Liquidated Damages are not Taxable

The authors are of the view that liquidated damages are not taxable and present the following arguments.

It was held in Nathi Devi v Radha Devi Gupta[ii] that emphasis has to be given to every word used by the legislature. “Agreeing (emphasis supplied) to the obligation to…. tolerate any act or situation” implies that the party has to agree to tolerate any act explicitly. The provision cannot be extended to mean that the innocent party has agreed to tolerate a ‘breach’. This is because no party, in the reasonable nature of the business, will agree for the breach of contract. The purpose for inserting a clause of liquidated damages is only to ensure that work is completed within the specified time, and rather not to ensue punishment for a breach. Further, it was held in The Punjab National Bank v The Union of India[iii] that obligation means “a duty or liability arising in law or from the contract”. It can be safely concluded that there is no duty or liability in any law or in any contract to tolerate a breach. Additionally, in a recent order passed by Customs, Excise and Service Tax Appellate Tribunal, Allahabadit was held that there has to be a specific concurrence to assume an obligation. The concurrence of tolerating breach will always remain absent in an innocent party. Hence, from a plain reading of the relevant provision, it can be stated that liquidated damages are not taxable.

In Dr. Golak Bihari Mohanty v State of Orrisa,[iv] the Court held that it is essential to understand the primary object of the transaction to understand the true meaning of such transaction. The objective of payment of liquidated damages is to restore the innocent party to its original position, i.e. a position where there is no breach of contract. Therefore, if the objective of payment is to restore the original position, the payment of liquidated damages cannot be termed as a consideration as it will involve another separate act altogether. For example, let us assume that the contract is breached and the defaulting party has paid the damages. On account of payment of damages, we argue that the parties have been restored to their original position. There has been no supply as envisaged under Section 7 of the Act. Thus, charging GST on liquidated damages would breach the fundamental objective of levying such damages, which is to restore the original position of the parties.

It is a settled principle that if any clause or any provision is ambiguous, one of the safest recourses is to identify the legislative intent behind drafting it. Section 15 of the Act talks about the price to be paid (consideration) for ascertaining the transaction value of supply of any service. The consideration for supply under this section includes, inter-alia, “interest or late fee or penalty for delayed payment of any consideration for any supply”. This means that any interest or late fee or penalty will form part of the consideration and not a separate “act of toleration”. Therefore, it is seen that the legislative intent was not to tax any sort of compensation separately. Had there been such an intent, this clause would have been subsumed under “toleration of act”. Therefore, as no compensation can be taxed separately, liquidated damages also cannot be taxed separately under “toleration of act”.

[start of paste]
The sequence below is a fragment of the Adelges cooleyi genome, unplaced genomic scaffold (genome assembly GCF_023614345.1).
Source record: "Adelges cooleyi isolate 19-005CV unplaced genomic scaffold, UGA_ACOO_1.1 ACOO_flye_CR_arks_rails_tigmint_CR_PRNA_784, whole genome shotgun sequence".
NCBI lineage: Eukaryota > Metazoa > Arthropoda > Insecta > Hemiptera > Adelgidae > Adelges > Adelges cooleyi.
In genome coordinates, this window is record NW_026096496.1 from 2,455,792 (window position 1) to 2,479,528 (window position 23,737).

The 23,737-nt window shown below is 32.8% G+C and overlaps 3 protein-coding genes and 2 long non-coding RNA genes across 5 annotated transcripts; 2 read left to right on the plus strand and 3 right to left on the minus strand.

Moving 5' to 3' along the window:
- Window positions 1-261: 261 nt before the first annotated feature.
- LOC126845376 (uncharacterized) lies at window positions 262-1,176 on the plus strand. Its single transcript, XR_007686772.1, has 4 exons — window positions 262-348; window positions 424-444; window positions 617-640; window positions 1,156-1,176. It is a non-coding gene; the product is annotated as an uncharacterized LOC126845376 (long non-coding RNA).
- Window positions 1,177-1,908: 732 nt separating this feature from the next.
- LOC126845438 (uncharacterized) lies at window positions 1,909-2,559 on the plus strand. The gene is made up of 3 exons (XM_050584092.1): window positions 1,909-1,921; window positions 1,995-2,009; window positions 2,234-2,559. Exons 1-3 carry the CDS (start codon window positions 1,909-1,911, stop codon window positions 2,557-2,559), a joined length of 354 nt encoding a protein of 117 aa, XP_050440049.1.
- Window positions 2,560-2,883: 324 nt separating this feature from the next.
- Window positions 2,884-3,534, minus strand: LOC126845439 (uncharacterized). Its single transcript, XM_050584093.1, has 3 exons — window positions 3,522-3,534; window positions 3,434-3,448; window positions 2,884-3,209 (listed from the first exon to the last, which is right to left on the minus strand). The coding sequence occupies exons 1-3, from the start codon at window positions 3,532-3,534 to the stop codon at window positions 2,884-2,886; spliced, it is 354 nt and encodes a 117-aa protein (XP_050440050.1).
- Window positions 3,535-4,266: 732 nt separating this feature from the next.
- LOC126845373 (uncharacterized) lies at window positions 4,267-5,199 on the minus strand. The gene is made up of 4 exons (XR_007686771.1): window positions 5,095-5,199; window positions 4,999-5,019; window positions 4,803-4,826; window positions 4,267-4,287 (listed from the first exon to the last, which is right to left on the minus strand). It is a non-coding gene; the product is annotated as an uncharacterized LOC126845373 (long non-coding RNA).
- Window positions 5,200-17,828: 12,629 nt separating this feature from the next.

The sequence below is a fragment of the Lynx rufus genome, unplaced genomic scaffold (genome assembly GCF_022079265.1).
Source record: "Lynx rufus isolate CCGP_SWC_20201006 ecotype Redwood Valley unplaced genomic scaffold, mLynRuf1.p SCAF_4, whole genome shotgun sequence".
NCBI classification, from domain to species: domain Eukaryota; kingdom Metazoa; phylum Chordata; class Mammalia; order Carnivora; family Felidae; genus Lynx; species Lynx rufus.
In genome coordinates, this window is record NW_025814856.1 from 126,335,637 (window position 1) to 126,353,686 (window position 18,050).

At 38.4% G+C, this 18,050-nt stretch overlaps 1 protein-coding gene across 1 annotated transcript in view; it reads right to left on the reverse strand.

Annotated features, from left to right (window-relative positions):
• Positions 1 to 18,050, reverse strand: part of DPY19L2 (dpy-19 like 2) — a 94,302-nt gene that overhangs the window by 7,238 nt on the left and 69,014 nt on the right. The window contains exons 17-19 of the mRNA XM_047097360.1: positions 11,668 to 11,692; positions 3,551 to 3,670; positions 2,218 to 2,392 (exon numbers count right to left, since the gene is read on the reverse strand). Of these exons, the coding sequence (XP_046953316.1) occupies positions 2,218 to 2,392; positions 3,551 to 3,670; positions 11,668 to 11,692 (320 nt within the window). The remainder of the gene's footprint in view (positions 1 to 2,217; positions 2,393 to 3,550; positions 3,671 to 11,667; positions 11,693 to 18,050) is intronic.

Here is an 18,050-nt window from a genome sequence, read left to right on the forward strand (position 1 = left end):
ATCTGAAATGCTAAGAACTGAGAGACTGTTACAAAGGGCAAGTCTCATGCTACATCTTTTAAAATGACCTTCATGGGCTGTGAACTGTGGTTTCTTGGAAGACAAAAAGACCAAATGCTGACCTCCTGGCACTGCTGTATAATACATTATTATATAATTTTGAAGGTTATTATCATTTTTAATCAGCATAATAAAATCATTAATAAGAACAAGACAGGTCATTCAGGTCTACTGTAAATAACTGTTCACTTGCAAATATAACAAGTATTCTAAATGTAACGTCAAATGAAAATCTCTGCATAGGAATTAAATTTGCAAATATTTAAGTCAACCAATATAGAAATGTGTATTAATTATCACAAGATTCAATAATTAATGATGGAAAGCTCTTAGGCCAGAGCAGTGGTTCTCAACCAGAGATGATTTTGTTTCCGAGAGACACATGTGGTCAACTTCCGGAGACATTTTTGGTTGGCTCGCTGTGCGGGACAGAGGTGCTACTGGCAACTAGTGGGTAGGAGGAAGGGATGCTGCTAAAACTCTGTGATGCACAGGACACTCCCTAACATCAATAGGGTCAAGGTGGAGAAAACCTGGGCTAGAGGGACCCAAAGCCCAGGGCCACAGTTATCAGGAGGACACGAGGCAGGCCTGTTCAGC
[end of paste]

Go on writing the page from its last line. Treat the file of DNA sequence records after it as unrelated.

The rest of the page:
Foreign Jurisprudence on Taxability of Liquidated Damages

Common law countries such as Australia and England have similar views on taxation of liquidated damages. In the case of  Vehicle Control Services Ltd., the Upper Tribunal, Tax and Chancery Chamber held that payment which represents damages for breach of contract is outside the scope of any indirect tax.

In the GSTR Ruling 2003/11, the Australian Tax Office held that a payment received to compensate the injured party for genuine damage or loss due to early termination as a result of default by the other party could not be termed as consideration for a supply. Since no supply has been made in respect of the payment, there is no GST liability.

Concluding Remarks

After critically analysing the provisions of the Act, general principles of contract and principles followed in different countries, it is safe to conclude that liquidated damages should not be subject to any indirect tax. Liquidated damages are compensatory in nature and are levied to ensure performance. There are rulings of various tribunals which support this theory of compensation. Further, payment of liquidated damages cannot be considered as a consideration; hence no tax must be levied on them. In the recent rulings by AAR, there seem to be some uncertainties in the mind of contracting parties. The government would be well advised to explicitly clarify their stance by issuing a circular in this regard. Not only will this prevent parties from going into strenuous litigations but also bring clarity to the taxability of the liquidated damages.


[i] (2014) SCC OnLine Bo 1854.

[ii] (2000) 9 SCC 249. 

[iii] (1986) 59 CompCas 35 Delhi.

[iv] (1974) 33 STC 514 Orissa.